Miller ranks Mitchell No. 23 among cornerbacks on his big board, but the deep class means he checks in at No. 147 overall. A mid-round selection seems likely and should only fuel his motivation to disprove critics.
RB De'Anthony Thomas
Projection: Round 4
De'Anthony Thomas offers an NFL franchise a multifaceted skill set and the ability to play numerous positions. Thomas played running back, receiver and handled return duties in his three seasons at Oregon, and he was effective in all three roles.
He cannot necessarily be defined in a single role. To wit, Miller ranks Thomas with the wide receiving class.
His versatility is reminiscent of 2013 first-round draft pick Tavon Austin, but Thomas told Gary Horowitz of the Statesman Journal that he brings an entirely unique game to the NFL:
I feel like there's a couple dudes out there, we have the same kind of game. But I feel I have a different style then a lot of guys in the league. I feel like I have a new style that I'm bringing into the league.
Still, there are concerns about his size at 5'9" and 176 pounds. He also ran a surprising official 40-yard dash time of 4.50 at February's NFL draft combine. Those factors may contribute to a slight dip in his draft slotting, but Thomas has the ability to fit just about any role asked of him.
TE Colt Lyerla
Projection: Round 7
Talented Colt Lyerla went through a tumultuous 2013. He was dismissed early into the season and later arrested on drug possession charges, a matter that surely hurt his draft standing.
Lyerla told NFL.com's Dan Greenspan that the arrest and subsequent punishment gave him a wakeup call:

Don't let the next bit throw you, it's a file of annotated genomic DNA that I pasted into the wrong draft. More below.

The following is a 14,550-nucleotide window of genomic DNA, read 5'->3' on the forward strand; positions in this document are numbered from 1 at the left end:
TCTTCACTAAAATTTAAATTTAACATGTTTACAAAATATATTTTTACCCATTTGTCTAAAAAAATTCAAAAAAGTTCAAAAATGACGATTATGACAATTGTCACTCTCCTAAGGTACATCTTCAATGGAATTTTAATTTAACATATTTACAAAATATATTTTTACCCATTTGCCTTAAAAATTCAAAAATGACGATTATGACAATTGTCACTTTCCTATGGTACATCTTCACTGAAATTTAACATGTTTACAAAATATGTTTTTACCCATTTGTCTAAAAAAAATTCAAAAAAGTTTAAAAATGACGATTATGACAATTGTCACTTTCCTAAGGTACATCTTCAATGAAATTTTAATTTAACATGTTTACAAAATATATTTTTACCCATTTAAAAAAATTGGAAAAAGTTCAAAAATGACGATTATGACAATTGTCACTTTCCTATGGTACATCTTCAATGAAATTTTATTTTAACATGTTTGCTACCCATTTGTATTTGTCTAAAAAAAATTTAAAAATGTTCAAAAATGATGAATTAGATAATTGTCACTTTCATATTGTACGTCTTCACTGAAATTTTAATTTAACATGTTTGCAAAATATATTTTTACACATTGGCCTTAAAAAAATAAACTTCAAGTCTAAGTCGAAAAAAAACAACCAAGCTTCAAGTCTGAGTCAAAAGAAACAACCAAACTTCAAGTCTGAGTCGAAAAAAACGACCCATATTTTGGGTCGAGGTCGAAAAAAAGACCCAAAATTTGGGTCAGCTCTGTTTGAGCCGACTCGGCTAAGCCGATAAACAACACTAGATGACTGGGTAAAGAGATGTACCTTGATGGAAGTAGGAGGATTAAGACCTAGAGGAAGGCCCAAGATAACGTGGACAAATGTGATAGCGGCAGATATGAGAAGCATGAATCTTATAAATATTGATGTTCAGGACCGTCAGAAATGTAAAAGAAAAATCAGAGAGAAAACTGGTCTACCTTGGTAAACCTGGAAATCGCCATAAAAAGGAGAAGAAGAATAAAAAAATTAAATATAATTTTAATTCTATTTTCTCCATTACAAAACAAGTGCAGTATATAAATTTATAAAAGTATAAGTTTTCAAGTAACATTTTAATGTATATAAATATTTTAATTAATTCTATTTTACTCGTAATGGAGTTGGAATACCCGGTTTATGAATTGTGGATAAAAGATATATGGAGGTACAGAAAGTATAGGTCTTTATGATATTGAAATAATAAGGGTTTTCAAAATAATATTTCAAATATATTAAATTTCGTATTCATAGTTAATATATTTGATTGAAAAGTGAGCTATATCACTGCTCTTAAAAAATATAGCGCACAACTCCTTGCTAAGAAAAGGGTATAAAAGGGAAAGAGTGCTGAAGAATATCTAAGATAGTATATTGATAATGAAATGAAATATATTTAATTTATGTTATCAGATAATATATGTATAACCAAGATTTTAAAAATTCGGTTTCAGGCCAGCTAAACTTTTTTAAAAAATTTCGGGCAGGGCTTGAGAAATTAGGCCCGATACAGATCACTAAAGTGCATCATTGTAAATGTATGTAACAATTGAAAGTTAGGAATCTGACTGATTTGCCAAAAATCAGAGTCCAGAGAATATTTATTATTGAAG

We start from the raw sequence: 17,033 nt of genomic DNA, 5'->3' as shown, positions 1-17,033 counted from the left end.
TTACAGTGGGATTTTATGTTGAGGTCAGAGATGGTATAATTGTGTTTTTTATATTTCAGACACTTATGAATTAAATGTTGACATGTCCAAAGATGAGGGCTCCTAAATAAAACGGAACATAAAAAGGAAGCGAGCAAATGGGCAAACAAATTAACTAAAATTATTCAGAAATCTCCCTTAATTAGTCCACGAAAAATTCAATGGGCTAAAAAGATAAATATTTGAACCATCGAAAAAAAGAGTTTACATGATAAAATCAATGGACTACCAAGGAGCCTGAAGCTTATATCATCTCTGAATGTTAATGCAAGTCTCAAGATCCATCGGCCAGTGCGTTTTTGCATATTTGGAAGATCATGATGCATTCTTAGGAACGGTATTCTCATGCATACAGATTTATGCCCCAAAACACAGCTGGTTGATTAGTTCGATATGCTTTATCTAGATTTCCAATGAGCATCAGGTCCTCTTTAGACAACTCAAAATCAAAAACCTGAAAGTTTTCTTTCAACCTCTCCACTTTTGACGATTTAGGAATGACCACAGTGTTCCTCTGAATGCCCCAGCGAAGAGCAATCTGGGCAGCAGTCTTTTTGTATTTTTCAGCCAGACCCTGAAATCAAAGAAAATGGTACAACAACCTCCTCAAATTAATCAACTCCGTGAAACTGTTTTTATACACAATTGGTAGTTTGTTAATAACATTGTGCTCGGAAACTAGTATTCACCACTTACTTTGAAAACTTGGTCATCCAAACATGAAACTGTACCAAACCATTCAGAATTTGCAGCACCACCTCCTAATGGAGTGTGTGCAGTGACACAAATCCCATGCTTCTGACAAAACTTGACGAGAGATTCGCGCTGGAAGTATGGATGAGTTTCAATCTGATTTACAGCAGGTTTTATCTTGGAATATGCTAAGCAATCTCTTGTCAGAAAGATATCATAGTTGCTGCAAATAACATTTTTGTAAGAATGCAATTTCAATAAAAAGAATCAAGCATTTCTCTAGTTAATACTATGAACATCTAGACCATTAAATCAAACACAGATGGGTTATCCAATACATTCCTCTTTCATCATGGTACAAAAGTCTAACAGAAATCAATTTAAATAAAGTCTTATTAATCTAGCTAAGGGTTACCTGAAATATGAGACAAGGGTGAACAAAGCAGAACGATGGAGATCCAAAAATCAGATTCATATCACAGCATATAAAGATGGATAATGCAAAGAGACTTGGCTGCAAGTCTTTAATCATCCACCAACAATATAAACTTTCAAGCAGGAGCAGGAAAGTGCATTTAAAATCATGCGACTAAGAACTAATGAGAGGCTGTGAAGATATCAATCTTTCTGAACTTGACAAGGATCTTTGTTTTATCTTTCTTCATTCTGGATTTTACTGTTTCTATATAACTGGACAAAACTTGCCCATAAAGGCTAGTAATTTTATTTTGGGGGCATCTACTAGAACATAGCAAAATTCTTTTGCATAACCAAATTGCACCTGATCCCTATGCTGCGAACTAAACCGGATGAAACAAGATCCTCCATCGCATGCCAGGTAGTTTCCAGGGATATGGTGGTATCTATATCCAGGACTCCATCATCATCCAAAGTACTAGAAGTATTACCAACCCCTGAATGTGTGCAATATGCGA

I can't really say too much about that, but it's something I deeply, deeply regret and it's a mistake I'll have to live with the rest of my life. ... It gave me a lot of time to self-reflect and realize that's a place I never want to be again.
Miller labels Lyerla the "Biggest Bust Potential" of this year's tight ends, but as a late-round selection, he could be a steal. He was a favorite target of quarterback Marcus Mariota in 2012, hauling in 25 receptions and six touchdowns. Lyerla also at times lined up in the backfield as an H-back.
OLB Boseko Lokombo
Projection: Round 7
Boseko Lokombo was one of the leaders of the Oregon defense a season ago. A shoulder injury hindered his offseason somewhat, though it didn't keep him out of NFL combine workouts entirely.
"I think I did best in the position drills. I think I really excelled in my running, cover skills and playing well in space. Hopefully, teams noticed that," Lokombo told Mike Beamish of The Vancouver Sun.
Lokombo is the No. 21 outside linebacker on Miller's big board and the No. 309-ranked prospect overall.
NJ.com's Eliot Shorr-Parks lists Lokombo as a possible Round 7 selection for the Philadelphia Eagles, which would reunite the linebacker with former Ducks head coach Chip Kelly.
S Avery Patterson
Avery Patterson capped off his Oregon career in style when he returned an interception 37 yards for a touchdown in the Alamo Bowl. He left the program with seven interceptions and 198 tackles in his four-year career.